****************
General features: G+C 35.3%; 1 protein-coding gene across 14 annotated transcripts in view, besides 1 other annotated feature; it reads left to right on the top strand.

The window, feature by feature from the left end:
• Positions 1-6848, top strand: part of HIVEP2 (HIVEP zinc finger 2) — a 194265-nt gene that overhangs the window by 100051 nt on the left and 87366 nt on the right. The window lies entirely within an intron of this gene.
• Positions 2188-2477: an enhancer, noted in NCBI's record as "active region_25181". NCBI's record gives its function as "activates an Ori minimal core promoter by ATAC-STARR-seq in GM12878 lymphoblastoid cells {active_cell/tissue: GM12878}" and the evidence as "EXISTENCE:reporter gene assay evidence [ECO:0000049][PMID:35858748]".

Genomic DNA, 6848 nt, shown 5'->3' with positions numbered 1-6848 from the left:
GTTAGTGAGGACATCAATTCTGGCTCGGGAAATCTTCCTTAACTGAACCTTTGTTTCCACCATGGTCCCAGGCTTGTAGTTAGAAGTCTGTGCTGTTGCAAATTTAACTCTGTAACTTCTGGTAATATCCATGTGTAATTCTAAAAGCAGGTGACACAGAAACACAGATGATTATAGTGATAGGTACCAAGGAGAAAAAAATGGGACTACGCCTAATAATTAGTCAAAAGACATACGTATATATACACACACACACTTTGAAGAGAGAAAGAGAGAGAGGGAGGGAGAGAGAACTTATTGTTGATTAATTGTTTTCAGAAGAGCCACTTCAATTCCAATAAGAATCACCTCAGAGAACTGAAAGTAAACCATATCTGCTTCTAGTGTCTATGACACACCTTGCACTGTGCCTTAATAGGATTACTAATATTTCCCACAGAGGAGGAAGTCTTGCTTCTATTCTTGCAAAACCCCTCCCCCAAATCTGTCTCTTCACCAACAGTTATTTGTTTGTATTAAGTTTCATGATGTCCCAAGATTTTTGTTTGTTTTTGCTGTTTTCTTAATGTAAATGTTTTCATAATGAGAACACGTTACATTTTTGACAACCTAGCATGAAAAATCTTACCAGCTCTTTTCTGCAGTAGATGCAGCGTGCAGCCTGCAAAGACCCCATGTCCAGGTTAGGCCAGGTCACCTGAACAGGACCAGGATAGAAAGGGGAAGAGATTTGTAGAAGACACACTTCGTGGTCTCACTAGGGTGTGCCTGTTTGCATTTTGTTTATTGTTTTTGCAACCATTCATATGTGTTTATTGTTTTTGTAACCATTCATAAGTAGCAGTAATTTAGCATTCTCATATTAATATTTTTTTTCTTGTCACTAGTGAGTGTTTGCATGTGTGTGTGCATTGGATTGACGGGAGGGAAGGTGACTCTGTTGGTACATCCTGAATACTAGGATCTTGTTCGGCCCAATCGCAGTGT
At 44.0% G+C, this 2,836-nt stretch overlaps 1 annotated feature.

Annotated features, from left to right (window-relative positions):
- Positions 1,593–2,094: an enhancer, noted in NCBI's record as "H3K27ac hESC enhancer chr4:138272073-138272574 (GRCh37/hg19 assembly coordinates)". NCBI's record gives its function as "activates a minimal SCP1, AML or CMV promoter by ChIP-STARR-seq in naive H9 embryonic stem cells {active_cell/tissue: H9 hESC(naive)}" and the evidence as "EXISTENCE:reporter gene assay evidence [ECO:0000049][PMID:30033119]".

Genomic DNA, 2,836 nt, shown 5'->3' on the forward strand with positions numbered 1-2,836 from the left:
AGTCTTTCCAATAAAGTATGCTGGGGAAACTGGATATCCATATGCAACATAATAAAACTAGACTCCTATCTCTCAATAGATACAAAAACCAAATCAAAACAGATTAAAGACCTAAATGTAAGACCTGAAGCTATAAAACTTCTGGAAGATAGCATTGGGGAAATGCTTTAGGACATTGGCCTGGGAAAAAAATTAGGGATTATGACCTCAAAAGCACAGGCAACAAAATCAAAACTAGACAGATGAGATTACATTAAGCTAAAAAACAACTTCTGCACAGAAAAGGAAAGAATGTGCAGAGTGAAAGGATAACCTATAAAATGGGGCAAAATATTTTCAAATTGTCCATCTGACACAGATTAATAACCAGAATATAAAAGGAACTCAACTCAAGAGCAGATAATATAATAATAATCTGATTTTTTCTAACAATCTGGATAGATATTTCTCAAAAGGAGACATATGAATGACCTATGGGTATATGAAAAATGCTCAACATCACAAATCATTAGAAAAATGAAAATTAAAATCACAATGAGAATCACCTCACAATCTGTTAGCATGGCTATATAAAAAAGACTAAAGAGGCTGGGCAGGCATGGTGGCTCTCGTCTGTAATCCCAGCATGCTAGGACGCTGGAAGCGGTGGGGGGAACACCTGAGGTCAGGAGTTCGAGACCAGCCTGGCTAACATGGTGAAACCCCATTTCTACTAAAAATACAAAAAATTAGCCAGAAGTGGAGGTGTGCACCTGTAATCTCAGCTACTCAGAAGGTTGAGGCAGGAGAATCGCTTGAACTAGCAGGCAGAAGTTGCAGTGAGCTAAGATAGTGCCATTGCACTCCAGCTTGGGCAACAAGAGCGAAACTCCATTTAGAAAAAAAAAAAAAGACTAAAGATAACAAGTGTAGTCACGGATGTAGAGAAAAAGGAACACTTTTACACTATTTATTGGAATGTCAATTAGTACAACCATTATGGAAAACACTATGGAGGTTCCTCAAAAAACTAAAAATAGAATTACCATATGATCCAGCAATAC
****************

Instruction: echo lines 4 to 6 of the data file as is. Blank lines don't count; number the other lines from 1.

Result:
• Positions 2188-2477: an enhancer, noted in NCBI's record as "active region_25181". NCBI's record gives its function as "activates an Ori minimal core promoter by ATAC-STARR-seq in GM12878 lymphoblastoid cells {active_cell/tissue: GM12878}" and the evidence as "EXISTENCE:reporter gene assay evidence [ECO:0000049][PMID:35858748]".

Genomic DNA, 6848 nt, shown 5'->3' with positions numbered 1-6848 from the left:
GTTAGTGAGGACATCAATTCTGGCTCGGGAAATCTTCCTTAACTGAACCTTTGTTTCCACCATGGTCCCAGGCTTGTAGTTAGAAGTCTGTGCTGTTGCAAATTTAACTCTGTAACTTCTGGTAATATCCATGTGTAATTCTAAAAGCAGGTGACACAGAAACACAGATGATTATAGTGATAGGTACCAAGGAGAAAAAAATGGGACTACGCCTAATAATTAGTCAAAAGACATACGTATATATACACACACACACTTTGAAGAGAGAAAGAGAGAGAGGGAGGGAGAGAGAACTTATTGTTGATTAATTGTTTTCAGAAGAGCCACTTCAATTCCAATAAGAATCACCTCAGAGAACTGAAAGTAAACCATATCTGCTTCTAGTGTCTATGACACACCTTGCACTGTGCCTTAATAGGATTACTAATATTTCCCACAGAGGAGGAAGTCTTGCTTCTATTCTTGCAAAACCCCTCCCCCAAATCTGTCTCTTCACCAACAGTTATTTGTTTGTATTAAGTTTCATGATGTCCCAAGATTTTTGTTTGTTTTTGCTGTTTTCTTAATGTAAATGTTTTCATAATGAGAACACGTTACATTTTTGACAACCTAGCATGAAAAATCTTACCAGCTCTTTTCTGCAGTAGATGCAGCGTGCAGCCTGCAAAGACCCCATGTCCAGGTTAGGCCAGGTCACCTGAACAGGACCAGGATAGAAAGGGGAAGAGATTTGTAGAAGACACACTTCGTGGTCTCACTAGGGTGTGCCTGTTTGCATTTTGTTTATTGTTTTTGCAACCATTCATATGTGTTTATTGTTTTTGTAACCATTCATAAGTAGCAGTAATTTAGCATTCTCATATTAATATTTTTTTTCTTGTCACTAGTGAGTGTTTGCATGTGTGTGTGCATTGGATTGACGGGAGGGAAGGTGACTCTGTTGGTACATCCTGAATACTAGGATCTTGTTCGGCCCAATCGCAGTGT